Pest animals

Many non-native or introduced vertebrate animals have become established as unmanaged or feral populations across Australia. These animals have become pests locally or over wider areas. The reasons why they are pests include:

  • preying on domestic or farm animals
  • damaging crops and food production
  • posing a threat to native animals and ecosystems
  • being a nuisance and health hazard to people.

Some commonly kept animals have the potential to become pests if they are not managed or kept under licence or conditions. Some native animals are also potential pests in certain situations.

The Department of Primary Industries and Regional Development manages pests in Western Australia through policy development, risk assessment, research and development, provision of technical advice and information, implementation of regulation, emergency response, property inspections, industry liaison, and the planning and coordination of significant species control/eradication programs.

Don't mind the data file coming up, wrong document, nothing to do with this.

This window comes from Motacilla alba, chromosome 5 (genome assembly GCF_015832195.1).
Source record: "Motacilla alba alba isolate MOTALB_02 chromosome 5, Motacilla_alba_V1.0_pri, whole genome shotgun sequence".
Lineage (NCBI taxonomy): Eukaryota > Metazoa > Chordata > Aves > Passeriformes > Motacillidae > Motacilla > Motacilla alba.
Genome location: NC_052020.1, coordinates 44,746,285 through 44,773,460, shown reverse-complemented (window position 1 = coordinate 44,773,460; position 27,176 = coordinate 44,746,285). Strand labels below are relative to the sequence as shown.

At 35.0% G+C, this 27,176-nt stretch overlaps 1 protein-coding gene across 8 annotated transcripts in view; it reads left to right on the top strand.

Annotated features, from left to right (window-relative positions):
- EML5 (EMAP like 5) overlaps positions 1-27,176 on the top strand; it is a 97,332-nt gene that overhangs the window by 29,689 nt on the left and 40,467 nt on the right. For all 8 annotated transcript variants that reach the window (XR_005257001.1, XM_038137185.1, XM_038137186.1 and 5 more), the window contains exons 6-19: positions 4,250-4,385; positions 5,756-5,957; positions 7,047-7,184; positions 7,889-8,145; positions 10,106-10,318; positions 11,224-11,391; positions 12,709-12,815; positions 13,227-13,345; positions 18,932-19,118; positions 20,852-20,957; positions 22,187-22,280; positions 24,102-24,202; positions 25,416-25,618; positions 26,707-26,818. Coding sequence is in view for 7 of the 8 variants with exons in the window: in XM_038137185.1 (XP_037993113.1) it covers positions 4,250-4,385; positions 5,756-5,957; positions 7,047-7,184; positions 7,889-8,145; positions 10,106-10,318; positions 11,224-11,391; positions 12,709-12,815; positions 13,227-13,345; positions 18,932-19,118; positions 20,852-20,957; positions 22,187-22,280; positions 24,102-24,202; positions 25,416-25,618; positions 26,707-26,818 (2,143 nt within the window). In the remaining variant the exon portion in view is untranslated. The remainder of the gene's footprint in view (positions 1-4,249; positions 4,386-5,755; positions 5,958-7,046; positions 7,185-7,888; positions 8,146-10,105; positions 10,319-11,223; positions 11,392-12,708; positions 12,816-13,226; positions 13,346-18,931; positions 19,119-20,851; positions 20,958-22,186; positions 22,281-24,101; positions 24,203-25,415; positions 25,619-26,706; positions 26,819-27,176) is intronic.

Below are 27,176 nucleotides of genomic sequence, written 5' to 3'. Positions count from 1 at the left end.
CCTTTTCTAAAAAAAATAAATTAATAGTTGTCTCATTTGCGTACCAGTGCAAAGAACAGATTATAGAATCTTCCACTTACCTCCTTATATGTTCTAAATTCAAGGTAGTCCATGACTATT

For advice on pest animals search our website or contact our Pest and Disease Information Service (PaDIS).

Articles

  • The Department of Primary Industries and Regional Development (DPIRD) has commenced the extension of the State Barrier Fence eastwards from its current termination point near Ravensthorpe, extendin

  • Landholders planning to grow broadacre, horticulture or tree crops or to preserve native vegetation need to control rabbits first. This article provides information about options for rabbit control

  • This article provides information on control options for rabbits in urban and semi-urban areas in Western Australia.

  • This article provides information about rabbit warren and harbourage destruction.

  • Feral pigs are declared pests in Western Australia. This article provides information on controlling feral pigs by trapping.

  • Big improvements in wild dog management and agricultural pest animal control resulted from Royalties for Regions funds allocated in 2010 and 2011.

  • Persons in built up areas or special rural zones planning to trap declared vertebrate pests, using means other than cage traps, must apply for a permit from the Department of Agriculture and Food,

  • This article describes the use of fencing to protect crops and pasture from rabbits in bush remnants.